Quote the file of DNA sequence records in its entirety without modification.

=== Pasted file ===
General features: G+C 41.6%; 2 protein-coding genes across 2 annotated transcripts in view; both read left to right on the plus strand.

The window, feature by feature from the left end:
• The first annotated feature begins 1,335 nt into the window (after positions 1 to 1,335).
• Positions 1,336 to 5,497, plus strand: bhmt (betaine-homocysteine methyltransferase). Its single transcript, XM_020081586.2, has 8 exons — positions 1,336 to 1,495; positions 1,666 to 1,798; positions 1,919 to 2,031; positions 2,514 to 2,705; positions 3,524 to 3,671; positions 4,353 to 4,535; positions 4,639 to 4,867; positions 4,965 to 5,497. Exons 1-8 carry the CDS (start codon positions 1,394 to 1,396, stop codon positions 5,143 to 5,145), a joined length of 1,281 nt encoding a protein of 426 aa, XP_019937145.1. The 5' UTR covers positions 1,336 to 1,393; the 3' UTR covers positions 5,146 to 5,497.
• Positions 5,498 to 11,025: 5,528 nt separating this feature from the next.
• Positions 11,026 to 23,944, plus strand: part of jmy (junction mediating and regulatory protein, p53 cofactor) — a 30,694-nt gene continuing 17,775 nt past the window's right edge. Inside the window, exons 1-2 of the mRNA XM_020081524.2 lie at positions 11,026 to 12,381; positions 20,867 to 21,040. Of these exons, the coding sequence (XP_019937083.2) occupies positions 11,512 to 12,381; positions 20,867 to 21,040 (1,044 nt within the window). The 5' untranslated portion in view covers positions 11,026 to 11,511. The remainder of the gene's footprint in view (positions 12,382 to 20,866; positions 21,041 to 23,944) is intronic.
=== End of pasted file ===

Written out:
General features: G+C 41.6%; 2 protein-coding genes across 2 annotated transcripts in view; both read left to right on the plus strand.

The window, feature by feature from the left end:
• The first annotated feature begins 1,335 nt into the window (after positions 1 to 1,335).
• Positions 1,336 to 5,497, plus strand: bhmt (betaine-homocysteine methyltransferase). Its single transcript, XM_020081586.2, has 8 exons — positions 1,336 to 1,495; positions 1,666 to 1,798; positions 1,919 to 2,031; positions 2,514 to 2,705; positions 3,524 to 3,671; positions 4,353 to 4,535; positions 4,639 to 4,867; positions 4,965 to 5,497. Exons 1-8 carry the CDS (start codon positions 1,394 to 1,396, stop codon positions 5,143 to 5,145), a joined length of 1,281 nt encoding a protein of 426 aa, XP_019937145.1. The 5' UTR covers positions 1,336 to 1,393; the 3' UTR covers positions 5,146 to 5,497.
• Positions 5,498 to 11,025: 5,528 nt separating this feature from the next.
• Positions 11,026 to 23,944, plus strand: part of jmy (junction mediating and regulatory protein, p53 cofactor) — a 30,694-nt gene continuing 17,775 nt past the window's right edge. Inside the window, exons 1-2 of the mRNA XM_020081524.2 lie at positions 11,026 to 12,381; positions 20,867 to 21,040. Of these exons, the coding sequence (XP_019937083.2) occupies positions 11,512 to 12,381; positions 20,867 to 21,040 (1,044 nt within the window). The 5' untranslated portion in view covers positions 11,026 to 11,511. The remainder of the gene's footprint in view (positions 12,382 to 20,866; positions 21,041 to 23,944) is intronic.